BIMmers (with vested interests) like to get the question a bit muddier by not specifying what exactly do they mean under ‘learning BIM from scratch’ – and bundle here those experts that acquired large amounts of theoretical knowledge of BIM in the later stages of their careers. Admittedly this manoeuvre had afforded many a ticket for the lately fashionable BIM band-wagon but for me, this phenomenon is a proof for exactly the opposite theory.
Namely that, because it IS so difficult to acquire a new language (and BIM is fundamentally that) later in life, the roost CAN be ruled by so many old-pretenders unchallenged.
Add to this situation the extremely sluggish development of the field of the last 2 decades and you’ll lose another generation of challengers to the fact that the ‘clever 30 somethings’ of nowadays will find even the supposed advanced tools to be ‘so yesterday’ and leave instead.
I subscribe to the theory of the few that liken BIM to a language and new languages are uneasy to learn passed our twenties. Professional linguists and others learned in the science of anatomy and skills of communication can probably reason why this is the case, (or not) my proof is in thirty plus years of fairly nomadic life lived amongst many languages and meeting many people of all ages forced to learn a new language for survival or at least ability to fit in.
I met the occasional exception, talented individuals able to jump from one language into another, layer dialects in single conversations like fine pancakes over one another, pick up new exotic languages with ease.
Me on the other hand, an example of a person of average linguistic abilities cannot.
While even very close to being 50 years old, I can still juggle reasonably well simultaneously 3 (very different) languages. When I earnestly set out to learn the basics of Arabic a number of years ago and Cantonese last year I struggled majorly. What I memorised one day was forgotten the next, if not within minutes.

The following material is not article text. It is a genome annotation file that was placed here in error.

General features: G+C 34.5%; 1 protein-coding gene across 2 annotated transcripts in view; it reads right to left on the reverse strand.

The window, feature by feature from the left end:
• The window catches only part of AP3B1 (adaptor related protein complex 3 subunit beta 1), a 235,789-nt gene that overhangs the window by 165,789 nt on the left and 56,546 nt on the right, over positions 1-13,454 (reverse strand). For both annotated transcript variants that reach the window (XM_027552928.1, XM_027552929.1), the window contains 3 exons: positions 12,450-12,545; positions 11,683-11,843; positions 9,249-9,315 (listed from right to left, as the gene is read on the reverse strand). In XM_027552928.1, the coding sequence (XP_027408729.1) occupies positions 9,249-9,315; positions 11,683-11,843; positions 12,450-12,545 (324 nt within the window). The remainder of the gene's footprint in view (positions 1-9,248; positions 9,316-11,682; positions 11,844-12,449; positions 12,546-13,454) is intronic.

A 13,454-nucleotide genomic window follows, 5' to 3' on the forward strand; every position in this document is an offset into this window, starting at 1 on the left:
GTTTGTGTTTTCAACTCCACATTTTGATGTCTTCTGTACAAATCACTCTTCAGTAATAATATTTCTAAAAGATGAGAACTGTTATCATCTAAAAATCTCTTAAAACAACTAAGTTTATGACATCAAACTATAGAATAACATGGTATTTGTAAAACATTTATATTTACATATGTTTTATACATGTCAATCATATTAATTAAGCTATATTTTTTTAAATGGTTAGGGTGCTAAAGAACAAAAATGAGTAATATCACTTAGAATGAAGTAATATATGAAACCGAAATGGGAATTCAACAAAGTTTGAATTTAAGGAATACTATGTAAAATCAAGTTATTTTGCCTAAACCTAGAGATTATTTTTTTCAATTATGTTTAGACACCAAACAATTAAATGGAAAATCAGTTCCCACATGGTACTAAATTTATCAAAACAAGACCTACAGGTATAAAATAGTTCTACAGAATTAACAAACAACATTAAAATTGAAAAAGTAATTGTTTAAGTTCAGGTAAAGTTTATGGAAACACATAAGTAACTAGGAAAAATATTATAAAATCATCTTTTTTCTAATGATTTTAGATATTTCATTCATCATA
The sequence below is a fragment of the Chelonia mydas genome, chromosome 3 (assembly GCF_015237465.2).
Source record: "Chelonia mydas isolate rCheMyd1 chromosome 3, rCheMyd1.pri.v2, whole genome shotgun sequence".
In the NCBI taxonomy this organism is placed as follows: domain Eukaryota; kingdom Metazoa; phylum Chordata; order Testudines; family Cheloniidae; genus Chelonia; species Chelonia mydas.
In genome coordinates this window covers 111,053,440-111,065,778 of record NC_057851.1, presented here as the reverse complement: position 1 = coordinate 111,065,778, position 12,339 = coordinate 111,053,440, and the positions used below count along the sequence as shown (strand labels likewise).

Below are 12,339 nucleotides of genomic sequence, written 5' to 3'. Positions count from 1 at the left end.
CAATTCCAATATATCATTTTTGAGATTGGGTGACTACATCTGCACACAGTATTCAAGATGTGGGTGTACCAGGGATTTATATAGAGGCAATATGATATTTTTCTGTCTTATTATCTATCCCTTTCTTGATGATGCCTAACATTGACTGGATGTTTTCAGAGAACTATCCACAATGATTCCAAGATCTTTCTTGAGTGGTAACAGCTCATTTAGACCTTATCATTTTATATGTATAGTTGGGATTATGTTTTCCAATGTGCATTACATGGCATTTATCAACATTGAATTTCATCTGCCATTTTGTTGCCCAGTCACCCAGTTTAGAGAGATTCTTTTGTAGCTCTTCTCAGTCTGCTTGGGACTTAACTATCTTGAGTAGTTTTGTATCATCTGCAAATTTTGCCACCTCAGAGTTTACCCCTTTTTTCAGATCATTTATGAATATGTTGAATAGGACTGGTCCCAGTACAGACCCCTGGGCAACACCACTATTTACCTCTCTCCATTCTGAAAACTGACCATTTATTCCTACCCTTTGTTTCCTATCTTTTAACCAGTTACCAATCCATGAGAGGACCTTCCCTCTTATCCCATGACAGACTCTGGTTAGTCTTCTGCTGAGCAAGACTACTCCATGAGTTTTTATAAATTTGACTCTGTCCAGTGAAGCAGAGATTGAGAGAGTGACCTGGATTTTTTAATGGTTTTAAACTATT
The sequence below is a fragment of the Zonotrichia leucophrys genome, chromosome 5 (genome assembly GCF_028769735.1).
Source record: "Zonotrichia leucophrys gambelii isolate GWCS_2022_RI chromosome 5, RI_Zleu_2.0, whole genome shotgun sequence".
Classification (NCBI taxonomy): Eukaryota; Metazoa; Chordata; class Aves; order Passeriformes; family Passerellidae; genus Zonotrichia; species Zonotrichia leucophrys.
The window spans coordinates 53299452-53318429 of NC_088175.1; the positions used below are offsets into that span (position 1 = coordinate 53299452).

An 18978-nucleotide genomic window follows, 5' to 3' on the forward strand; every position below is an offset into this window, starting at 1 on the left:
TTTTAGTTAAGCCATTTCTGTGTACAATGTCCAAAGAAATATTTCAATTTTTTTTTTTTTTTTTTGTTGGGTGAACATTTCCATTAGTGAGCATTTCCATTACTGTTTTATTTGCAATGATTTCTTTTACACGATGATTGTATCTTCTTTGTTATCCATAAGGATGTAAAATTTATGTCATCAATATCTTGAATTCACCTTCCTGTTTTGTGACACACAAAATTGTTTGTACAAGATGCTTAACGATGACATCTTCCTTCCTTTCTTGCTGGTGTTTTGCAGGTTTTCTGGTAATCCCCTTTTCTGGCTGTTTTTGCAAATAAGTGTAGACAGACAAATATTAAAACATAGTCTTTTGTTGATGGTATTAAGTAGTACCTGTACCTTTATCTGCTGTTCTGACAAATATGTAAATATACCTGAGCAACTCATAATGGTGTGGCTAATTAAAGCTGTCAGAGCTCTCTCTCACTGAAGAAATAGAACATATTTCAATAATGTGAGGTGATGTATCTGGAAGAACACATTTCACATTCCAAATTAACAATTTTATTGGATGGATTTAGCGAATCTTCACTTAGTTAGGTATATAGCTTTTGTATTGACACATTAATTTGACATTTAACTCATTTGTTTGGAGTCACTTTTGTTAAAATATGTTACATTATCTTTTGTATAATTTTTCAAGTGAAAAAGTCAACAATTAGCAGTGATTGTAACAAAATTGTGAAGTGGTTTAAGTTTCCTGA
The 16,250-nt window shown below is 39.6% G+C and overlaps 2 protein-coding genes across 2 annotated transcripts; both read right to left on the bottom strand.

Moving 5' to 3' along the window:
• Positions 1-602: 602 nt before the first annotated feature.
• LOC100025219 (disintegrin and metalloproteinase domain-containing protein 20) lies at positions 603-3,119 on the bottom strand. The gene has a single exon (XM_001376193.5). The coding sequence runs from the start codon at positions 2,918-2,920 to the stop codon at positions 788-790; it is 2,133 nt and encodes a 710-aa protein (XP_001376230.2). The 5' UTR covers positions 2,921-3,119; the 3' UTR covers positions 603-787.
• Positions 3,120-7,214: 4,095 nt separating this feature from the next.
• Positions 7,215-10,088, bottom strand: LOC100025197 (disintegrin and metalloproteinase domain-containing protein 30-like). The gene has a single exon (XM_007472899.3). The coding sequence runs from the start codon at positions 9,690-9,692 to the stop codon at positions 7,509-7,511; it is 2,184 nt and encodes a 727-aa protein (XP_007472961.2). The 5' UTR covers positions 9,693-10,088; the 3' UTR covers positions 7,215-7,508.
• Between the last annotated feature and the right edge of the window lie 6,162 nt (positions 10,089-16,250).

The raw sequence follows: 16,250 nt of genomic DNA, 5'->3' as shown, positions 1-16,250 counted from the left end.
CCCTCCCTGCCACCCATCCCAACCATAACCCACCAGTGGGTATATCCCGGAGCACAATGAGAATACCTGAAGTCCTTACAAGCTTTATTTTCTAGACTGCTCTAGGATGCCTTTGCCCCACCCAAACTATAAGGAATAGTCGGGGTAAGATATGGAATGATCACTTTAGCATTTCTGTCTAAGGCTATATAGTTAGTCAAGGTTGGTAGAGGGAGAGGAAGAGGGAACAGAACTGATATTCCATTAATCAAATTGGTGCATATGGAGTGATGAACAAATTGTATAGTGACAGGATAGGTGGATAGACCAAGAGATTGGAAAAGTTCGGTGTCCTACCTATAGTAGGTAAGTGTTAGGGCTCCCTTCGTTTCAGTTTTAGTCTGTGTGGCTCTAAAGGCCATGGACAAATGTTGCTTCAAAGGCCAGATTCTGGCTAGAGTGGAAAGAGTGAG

My father, who is one of the cleverest people I’ve ever known, had the same problem when he came to live with us in New Zealand. Well into his seventies yet bright as a button he enrolled into numerous English courses and gave up after about the third try. There was no lack of motivation or will power. He just could not progress with it.
So, if truly there is an age limit to people’s ability to pick up a new language, where does that leave the promoters of BIM that have an aging industry with very low BIM fluency amongst those aged 30+?
Should it carry on with a current strategy of developing the doers (the young ones) and the thinkers (the old ones)? And take on the risk that the two fragments of the industry drift apart even further, the doers not knowing what the thinkers do (supposedly ‘know’) and vice versa?
What about eager ‘doers’ keen to jump into strategizing roles and learning that the ones already there are theoretical thinkers with no clue of what is happening at the other end?
Will they get discouraged, leave the industry and rebel?
Stage an industrial revolution reclaiming the industry for those that innovate (think) by doing first?
I doubt it. As exciting such a prospect could be, I do not see it happening in the near future.
The stronghold of those that are ruling is tight.
Those that should (or could be) be giving the tools into the revolutionaries’ hands are weak, pampering to the current rulers. They also underwrite the theory that successful strategies can be built up on purely theoretical (and at that, mostly unproven) knowledge without ever having done the ‘doing’.
Writing BIM plans without speaking any BIM language is like creating a language immersion strategy without being fluent in it.